“I’m going to try to not play the guitar with my thumb,” says singer-songwriter Lay Low after suffering injury while playing. Minutes later she can clearly be seen using her thumb to play guitar and at the end of the song wipes the blood on her face with a cheeky grin. This reckless behaviour might give a clue to the style of her sweetly raw songs. This white church by the lake is probably busier than it has ever been on a Sunday, with people sitting on the floors, leaning over the balconies, using this place to shelter and gather themselves. The wind that has raged around Reykjavík all day has died down. Lay Low explains that she wrote an album where she took old Icelandic poems and wrote melodies for them. One, aptly chosen for today, is “about how cold and dark it can be in Iceland and how hard it is to function”. The clacking percussion is like hailstones, and echo keyboard and vocals are the wind. This seems to be a celebration of reliance and this is music with a lot of pride: “have a nice forever, without you” she sings, with grit.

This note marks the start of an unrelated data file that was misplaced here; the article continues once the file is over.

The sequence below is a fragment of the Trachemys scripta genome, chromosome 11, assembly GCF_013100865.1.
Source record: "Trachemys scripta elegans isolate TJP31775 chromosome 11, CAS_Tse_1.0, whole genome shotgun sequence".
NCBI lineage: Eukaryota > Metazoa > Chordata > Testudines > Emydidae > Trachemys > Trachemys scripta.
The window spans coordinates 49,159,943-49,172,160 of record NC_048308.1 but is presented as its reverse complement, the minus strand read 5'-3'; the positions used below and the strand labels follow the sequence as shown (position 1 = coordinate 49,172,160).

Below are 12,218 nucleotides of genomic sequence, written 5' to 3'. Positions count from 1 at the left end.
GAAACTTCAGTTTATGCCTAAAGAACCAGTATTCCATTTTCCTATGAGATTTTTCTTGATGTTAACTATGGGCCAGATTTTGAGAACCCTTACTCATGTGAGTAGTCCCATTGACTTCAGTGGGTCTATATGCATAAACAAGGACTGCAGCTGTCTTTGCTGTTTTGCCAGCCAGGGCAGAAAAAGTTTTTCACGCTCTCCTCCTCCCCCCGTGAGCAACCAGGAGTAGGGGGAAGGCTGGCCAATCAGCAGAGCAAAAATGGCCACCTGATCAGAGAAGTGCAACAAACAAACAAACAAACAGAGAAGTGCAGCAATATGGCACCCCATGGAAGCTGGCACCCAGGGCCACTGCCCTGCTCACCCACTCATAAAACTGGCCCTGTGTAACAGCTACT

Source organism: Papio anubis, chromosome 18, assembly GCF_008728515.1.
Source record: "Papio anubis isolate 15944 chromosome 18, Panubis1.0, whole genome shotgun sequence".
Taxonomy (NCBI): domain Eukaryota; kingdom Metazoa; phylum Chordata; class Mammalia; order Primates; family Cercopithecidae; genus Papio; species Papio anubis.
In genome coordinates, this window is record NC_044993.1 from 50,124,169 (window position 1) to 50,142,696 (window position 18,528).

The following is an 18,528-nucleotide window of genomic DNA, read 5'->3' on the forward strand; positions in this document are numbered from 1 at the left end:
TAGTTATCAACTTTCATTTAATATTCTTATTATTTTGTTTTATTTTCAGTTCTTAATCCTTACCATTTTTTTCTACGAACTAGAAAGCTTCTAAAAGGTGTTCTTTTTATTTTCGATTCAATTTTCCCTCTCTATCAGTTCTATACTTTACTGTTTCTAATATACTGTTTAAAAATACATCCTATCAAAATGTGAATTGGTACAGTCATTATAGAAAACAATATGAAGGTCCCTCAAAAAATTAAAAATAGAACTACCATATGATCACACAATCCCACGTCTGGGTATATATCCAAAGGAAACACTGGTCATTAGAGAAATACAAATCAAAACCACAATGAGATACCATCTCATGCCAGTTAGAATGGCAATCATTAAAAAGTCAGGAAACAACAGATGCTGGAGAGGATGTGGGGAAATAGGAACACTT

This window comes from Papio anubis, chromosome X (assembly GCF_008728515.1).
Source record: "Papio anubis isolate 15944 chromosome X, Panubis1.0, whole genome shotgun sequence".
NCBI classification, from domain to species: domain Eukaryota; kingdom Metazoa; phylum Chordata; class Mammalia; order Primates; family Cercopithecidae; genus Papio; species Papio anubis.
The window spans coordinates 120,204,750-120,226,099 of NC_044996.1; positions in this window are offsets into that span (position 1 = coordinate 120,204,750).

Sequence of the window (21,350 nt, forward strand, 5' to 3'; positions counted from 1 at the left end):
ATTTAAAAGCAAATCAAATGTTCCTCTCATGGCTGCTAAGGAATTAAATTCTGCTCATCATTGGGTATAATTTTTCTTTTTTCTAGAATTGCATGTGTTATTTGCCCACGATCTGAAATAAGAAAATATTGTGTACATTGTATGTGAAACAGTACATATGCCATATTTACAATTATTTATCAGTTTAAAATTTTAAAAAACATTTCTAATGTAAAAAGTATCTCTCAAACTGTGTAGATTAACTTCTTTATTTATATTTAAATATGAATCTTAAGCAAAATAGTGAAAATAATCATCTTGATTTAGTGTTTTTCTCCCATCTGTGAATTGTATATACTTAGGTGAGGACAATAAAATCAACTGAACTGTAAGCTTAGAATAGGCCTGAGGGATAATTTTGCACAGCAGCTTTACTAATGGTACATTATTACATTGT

There have been many Patrick Wolfs, from the waif with a viola and a drum machine, to a high fashion sex freak, to a smooth pop-piano hunk. Which on will we see tonight? He starts with the first, playing a song he wrote when he was 17. He’s wearing a fairly ridiculous get-up including neck ruff, long tailed waistcoat and puff sleeves – going back to his Victorian urchin roots. It’s an acoustic set with accompanying clarinet and violin and Patrick’s sister Jo Apps providing operatic backing vocals. Patrick himself plays grand piano, harp, ukulele and zither for songs including a manse Gaelic lyric about a blackbird.
In a touching introduction to a song he wrote as if speaking to himself at 14, Patrick says that Icelandic artists like Björk helped him get through being bullied at school. Like Lay Low, he chooses a song to match the day: “This Weather” with the words: “the storm blows around this harbour town”. With no album to promote or major label to please he is able to take requests. He has Icelandic fans and is someone who inspires passionate followers. He rattles through stripped down versions of some old numbers including “Tristan” and “Wind in the Wires” and finishes with a ‘medley’ including the “Magic Position”. It’s a fairly indulgent mess-around with no agenda but to please the fans. Patrick, I had forgotten that I loved you.